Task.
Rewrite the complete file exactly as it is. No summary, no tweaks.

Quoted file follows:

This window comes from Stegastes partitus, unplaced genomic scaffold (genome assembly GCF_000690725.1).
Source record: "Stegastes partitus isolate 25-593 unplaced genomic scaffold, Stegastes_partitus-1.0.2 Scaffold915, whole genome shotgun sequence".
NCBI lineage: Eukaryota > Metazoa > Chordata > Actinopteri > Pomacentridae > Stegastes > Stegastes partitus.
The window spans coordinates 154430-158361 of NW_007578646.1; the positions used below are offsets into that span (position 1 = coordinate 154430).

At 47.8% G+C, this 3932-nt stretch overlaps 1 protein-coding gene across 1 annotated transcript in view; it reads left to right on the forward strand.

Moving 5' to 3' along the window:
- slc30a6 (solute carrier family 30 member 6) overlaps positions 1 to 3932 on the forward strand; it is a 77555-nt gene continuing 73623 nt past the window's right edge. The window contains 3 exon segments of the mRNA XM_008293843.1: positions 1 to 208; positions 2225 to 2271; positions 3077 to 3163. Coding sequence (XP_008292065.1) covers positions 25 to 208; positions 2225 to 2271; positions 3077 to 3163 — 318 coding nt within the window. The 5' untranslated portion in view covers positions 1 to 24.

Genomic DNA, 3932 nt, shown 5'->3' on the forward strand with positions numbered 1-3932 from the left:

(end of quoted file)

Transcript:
This window comes from Stegastes partitus, unplaced genomic scaffold (genome assembly GCF_000690725.1).
Source record: "Stegastes partitus isolate 25-593 unplaced genomic scaffold, Stegastes_partitus-1.0.2 Scaffold915, whole genome shotgun sequence".
NCBI lineage: Eukaryota > Metazoa > Chordata > Actinopteri > Pomacentridae > Stegastes > Stegastes partitus.
The window spans coordinates 154430-158361 of NW_007578646.1; the positions used below are offsets into that span (position 1 = coordinate 154430).

At 47.8% G+C, this 3932-nt stretch overlaps 1 protein-coding gene across 1 annotated transcript in view; it reads left to right on the forward strand.

Moving 5' to 3' along the window:
- slc30a6 (solute carrier family 30 member 6) overlaps positions 1 to 3932 on the forward strand; it is a 77555-nt gene continuing 73623 nt past the window's right edge. The window contains 3 exon segments of the mRNA XM_008293843.1: positions 1 to 208; positions 2225 to 2271; positions 3077 to 3163. Coding sequence (XP_008292065.1) covers positions 25 to 208; positions 2225 to 2271; positions 3077 to 3163 — 318 coding nt within the window. The 5' untranslated portion in view covers positions 1 to 24.

Genomic DNA, 3932 nt, shown 5'->3' on the forward strand with positions numbered 1-3932 from the left: